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Dubai new boy Michael Costa didn’t have to wait long for his first Carnival success and he expects more Meydan triumphs ongoing, as he works to unlock the potential of Sheikh Ahmed Al Maktoum’s Jebel Ali Stables.
Michael Costa knows what it takes to build something from nothing. “Brick by brick,” he said, “horse by horse,” he put in what little cash he had and worked long, exhausting days to rise from Sydney stable hand to one-horse trainer to the master of a 120-horse Gold Coast stable, all within a decade: and then he moved on.
Sheikh Ahmed bin Rashid Al Maktoum’s people came knocking last summer and the Australian is building again, but this time upon a foundation that has long been in place, at the Sheikh’s Jebel Ali Stables in Dubai: he is just a few months into rebuilding the string and improving the fortunes, he hopes, of a stable that has for too long failed to fulfil its potential.
“The goal for this season is to get the greatest out of every horse we’ve got in the barn,” he told Asian Racing Report. “Everyone is telling us how good we’re going but we’re not getting ahead of ourselves, we’re definitely rebuilding for the next couple of years and that’s exciting as to what’s going to be coming in the future.
“We’ve got 63 horses at the moment, not all in work, but on the complex. 15 to 20 will be dispersed and sold at the end of the season, we will buy yearlings and bring those along, and the goal would be to build a team of 80 horses for season 2023-24.”
Last weekend, having seen off a bout of Covid, he had his first Dubai Carnival runner, on opening night: Mouheeb carried the Sheikh’s famous yellow and black silks to third place in the G3 Dubawi Stakes, three lengths behind the 2022 G1 Dubai Golden Shaheen hero Switzerland; two days later, he welcomed his first Carnival victor, Nibraas.
Costa has eight wins this UAE season and Nibraas was his fourth at Meydan, the Emirates’ big track. That tally is double what his predecessor at Jebel Ali Stables, Nicholas Bachalard, was able to accrue at Meydan in four seasons; and it is only one less than Dhruba Selvaratnam’s best season haul there.
Selvaratnam was put in place as Jebel Ali’s original trainer in 1990 when the facility opened. He enjoyed some fulfilling cross-town raids at Meydan and at its forerunner Nad Al Sheba across a 27-year span, with the likes of Seihali, Market Rally Forjatt and Mowarij. But there was never a Group 1 success and always a sense of the Jebel Ali stable being the outsider, the smaller, more distant neighbour of the Nad Al Sheba and Al Quoz stables, the bigger boys of Godolphin, Doug Watson or, back in the day, the potent Mazin Al Kurdi string.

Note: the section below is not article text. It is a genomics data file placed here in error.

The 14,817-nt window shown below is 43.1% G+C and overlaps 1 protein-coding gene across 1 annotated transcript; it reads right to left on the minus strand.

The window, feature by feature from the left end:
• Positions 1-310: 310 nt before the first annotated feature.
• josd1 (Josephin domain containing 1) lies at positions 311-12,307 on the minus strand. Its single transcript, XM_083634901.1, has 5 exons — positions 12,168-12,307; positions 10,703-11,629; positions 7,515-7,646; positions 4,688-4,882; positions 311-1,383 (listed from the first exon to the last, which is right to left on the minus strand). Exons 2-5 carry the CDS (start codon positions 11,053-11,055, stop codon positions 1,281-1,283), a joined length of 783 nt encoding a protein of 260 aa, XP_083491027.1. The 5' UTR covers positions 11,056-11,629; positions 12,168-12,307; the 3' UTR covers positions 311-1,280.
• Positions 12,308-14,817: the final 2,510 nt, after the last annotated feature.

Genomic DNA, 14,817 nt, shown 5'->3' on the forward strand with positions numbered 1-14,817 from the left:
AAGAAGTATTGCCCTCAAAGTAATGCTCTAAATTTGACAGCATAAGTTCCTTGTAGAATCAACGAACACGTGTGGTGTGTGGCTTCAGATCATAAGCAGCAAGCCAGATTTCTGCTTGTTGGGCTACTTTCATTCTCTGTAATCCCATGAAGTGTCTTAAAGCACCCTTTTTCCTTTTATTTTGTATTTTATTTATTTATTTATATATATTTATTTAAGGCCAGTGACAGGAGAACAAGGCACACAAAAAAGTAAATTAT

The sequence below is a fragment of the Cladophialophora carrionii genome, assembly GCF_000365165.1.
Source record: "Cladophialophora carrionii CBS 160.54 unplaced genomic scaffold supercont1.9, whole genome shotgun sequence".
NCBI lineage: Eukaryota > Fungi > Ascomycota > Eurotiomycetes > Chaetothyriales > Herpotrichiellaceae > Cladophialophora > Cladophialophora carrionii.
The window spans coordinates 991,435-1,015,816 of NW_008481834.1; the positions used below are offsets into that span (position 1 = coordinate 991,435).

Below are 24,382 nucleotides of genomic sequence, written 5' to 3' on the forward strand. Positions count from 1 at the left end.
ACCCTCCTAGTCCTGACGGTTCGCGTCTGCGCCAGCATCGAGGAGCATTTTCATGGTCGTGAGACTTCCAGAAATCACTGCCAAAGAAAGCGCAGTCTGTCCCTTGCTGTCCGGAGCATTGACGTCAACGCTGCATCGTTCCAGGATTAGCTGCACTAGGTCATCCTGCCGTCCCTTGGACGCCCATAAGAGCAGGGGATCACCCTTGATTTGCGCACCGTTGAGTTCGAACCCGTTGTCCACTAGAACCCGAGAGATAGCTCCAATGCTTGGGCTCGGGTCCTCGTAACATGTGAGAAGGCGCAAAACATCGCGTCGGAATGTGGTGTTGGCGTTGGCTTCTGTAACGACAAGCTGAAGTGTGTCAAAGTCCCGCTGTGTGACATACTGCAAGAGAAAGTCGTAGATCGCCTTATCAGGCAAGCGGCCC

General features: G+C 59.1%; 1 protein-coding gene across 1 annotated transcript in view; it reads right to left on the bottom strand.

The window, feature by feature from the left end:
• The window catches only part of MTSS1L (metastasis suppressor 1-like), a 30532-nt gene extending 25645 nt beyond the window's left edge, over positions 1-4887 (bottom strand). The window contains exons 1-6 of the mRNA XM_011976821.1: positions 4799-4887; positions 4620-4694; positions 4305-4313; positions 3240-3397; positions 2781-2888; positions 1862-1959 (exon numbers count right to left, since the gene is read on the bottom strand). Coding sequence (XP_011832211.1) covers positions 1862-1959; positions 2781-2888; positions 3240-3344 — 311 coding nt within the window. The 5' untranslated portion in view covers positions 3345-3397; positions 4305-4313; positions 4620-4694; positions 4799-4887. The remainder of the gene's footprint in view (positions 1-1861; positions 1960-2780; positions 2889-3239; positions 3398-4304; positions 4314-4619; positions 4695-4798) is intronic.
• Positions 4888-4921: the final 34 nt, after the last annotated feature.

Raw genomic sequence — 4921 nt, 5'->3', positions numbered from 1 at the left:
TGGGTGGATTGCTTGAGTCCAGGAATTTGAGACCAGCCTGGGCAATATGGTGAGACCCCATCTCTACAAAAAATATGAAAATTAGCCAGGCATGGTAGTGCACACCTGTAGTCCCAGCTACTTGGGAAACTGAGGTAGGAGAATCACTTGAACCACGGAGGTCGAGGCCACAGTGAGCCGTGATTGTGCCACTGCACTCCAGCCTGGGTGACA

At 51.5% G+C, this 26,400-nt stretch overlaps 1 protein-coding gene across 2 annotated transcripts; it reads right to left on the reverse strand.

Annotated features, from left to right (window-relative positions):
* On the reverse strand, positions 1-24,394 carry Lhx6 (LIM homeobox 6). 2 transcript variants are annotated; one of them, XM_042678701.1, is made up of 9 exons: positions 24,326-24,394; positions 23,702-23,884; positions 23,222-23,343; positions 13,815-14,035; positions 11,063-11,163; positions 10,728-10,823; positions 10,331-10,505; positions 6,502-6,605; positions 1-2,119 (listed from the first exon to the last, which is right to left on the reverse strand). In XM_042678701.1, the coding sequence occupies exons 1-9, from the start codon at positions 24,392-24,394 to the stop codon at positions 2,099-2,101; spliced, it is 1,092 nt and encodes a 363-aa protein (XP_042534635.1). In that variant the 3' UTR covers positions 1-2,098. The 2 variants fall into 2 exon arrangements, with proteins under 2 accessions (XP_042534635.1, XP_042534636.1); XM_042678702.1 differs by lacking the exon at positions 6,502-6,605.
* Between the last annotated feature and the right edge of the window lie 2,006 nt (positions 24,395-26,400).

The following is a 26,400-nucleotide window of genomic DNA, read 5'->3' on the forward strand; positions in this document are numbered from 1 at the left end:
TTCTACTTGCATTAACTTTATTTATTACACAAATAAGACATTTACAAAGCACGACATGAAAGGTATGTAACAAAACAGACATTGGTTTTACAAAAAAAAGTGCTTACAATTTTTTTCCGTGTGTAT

Costa is not making grand predictions about Group 1s but that big night out mindset around winning races at Meydan is something he is keen to banish.
“To be fair, it should be normal,” he said of the stable’s recent wins at the Dubai World Cup venue, located 15 miles from Jebel Ali. “His Highness gives great support to the industry and when you’ve got his support, it should be a success, there’s no expectation other than success. It needs to be a stable that is respected.”
Sheikh Ahmed, 72, is the youngest of the four ‘original’ Maktoum brothers and one of only two surviving alongside Sheikh Mohammed. He established the Jebel Ali race club and built the racecourse, noted for its unusual elongated-horseshoe dirt track and steep climb to the finish line; he owned the champion of the late 1980s Mtoto and more recently had top level success with Addeybb, both trained in Britain.
The Sheikh is rarely seen at the races and was always the least conspicuous of the brothers but his commitment to racing has been tried and tested across more than four decades and has remained consistent. Costa has found a patron who is still fully engaged with the sport.
“He doesn’t attend the races but he’s definitely very involved,” he said. “He empowers all of my decisions, which is just fantastic and enables us to move quickly. We also discuss everything moving forward which is great and he’s got a great racing knowledge as well, so it’s great to piggyback off his ideas as well as present ideas and work as a team.
“That was the main reason why I took the role because I believed in who I was coming to work for and the management as well. It’s a great team that he’s set up here.”
Costa said the upgraded facilities, including the sand track and the dirt training track with an uphill rise, mean it is “like training out of paradise.”
With a full team already employed at Jebel Ali, Costa took with him one member of his Australian staff plus one eager jockey, Jean Van Overmeire. He said that he approached the 29-year-old because he wanted to remove some of the variables of being in a new place by employing a stable rider to whom he could relay instructions without miscommunication.
“He’s been a great acquisition for the team,” Costa said. “He’s very hungry to ride and he’s here for the season but we’d like to think that that relationship would continue.”
Costa’s first horse cost him AU$4,000; by the time he left Australia he had the best strike rate in the country. Having already built a successful operation from scratch, he is confident in the Jebel Ali rebuild.
“We’ve got everything in place to make a successful stable,” he said.
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